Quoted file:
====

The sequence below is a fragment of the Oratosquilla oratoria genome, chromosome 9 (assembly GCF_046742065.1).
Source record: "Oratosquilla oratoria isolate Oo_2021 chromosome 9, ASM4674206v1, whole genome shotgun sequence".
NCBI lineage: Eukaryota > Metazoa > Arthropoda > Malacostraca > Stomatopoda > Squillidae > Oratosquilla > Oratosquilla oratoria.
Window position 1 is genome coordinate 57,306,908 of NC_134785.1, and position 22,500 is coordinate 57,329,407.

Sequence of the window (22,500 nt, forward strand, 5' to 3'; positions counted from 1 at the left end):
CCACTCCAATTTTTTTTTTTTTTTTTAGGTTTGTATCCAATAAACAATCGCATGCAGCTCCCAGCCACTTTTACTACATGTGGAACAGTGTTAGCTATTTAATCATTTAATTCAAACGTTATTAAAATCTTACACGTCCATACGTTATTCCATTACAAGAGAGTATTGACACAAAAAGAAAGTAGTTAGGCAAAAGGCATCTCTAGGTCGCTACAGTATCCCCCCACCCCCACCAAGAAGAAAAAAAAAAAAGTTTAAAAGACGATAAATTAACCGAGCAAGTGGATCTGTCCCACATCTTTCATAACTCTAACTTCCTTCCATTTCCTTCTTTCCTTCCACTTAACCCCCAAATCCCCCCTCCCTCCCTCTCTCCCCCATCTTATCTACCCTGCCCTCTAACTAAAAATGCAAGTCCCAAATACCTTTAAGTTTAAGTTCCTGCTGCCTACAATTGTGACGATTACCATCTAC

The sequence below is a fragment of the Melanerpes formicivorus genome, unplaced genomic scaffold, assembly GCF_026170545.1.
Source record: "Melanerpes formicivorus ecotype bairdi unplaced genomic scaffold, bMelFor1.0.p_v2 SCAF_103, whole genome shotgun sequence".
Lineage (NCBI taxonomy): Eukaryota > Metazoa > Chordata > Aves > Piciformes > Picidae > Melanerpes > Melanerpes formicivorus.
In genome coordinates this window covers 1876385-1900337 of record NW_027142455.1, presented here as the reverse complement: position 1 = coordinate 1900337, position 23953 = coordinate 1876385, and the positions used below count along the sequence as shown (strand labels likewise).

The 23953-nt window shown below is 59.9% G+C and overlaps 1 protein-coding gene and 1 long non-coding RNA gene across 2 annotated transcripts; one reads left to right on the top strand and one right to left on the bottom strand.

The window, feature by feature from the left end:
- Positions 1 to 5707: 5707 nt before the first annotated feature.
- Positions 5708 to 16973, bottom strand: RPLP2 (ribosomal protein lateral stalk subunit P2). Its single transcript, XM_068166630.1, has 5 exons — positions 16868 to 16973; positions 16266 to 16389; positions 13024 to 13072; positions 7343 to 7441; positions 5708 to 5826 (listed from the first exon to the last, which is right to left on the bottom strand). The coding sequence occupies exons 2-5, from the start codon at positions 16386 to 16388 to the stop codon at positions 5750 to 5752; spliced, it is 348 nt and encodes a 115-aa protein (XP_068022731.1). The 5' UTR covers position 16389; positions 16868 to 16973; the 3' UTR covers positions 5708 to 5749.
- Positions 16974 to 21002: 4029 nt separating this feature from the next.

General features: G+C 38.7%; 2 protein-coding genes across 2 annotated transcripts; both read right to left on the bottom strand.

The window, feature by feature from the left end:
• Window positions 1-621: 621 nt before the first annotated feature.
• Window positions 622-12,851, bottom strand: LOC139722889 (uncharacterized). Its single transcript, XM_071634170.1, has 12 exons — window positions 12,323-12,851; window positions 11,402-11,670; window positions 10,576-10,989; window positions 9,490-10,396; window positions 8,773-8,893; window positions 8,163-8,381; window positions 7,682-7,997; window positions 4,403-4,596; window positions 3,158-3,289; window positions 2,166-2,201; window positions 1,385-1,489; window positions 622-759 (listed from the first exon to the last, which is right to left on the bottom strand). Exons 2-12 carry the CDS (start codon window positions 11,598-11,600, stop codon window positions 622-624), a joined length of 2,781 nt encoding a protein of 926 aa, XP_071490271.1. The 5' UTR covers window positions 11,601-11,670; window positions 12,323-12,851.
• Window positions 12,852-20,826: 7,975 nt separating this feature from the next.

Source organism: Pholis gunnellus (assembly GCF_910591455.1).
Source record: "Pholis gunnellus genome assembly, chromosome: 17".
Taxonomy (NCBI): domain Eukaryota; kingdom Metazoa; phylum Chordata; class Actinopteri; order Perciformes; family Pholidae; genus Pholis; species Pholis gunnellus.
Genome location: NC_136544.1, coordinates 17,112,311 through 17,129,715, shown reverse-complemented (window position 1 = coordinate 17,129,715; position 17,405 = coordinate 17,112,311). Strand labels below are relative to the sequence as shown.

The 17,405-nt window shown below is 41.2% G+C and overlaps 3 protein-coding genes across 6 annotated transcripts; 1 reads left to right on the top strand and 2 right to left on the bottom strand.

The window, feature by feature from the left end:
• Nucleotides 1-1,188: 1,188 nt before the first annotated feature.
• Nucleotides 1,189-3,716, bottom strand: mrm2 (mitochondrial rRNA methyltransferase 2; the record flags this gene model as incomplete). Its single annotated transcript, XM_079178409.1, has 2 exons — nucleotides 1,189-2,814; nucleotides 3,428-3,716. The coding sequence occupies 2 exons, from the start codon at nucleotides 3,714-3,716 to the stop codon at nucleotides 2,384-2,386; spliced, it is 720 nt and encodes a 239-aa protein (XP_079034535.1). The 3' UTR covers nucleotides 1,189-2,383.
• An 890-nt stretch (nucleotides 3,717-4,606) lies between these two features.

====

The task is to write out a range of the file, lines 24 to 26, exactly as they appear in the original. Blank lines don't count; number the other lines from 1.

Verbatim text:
Genome location: NC_136544.1, coordinates 17,112,311 through 17,129,715, shown reverse-complemented (window position 1 = coordinate 17,129,715; position 17,405 = coordinate 17,112,311). Strand labels below are relative to the sequence as shown.

The 17,405-nt window shown below is 41.2% G+C and overlaps 3 protein-coding genes across 6 annotated transcripts; 1 reads left to right on the top strand and 2 right to left on the bottom strand.

The window, feature by feature from the left end: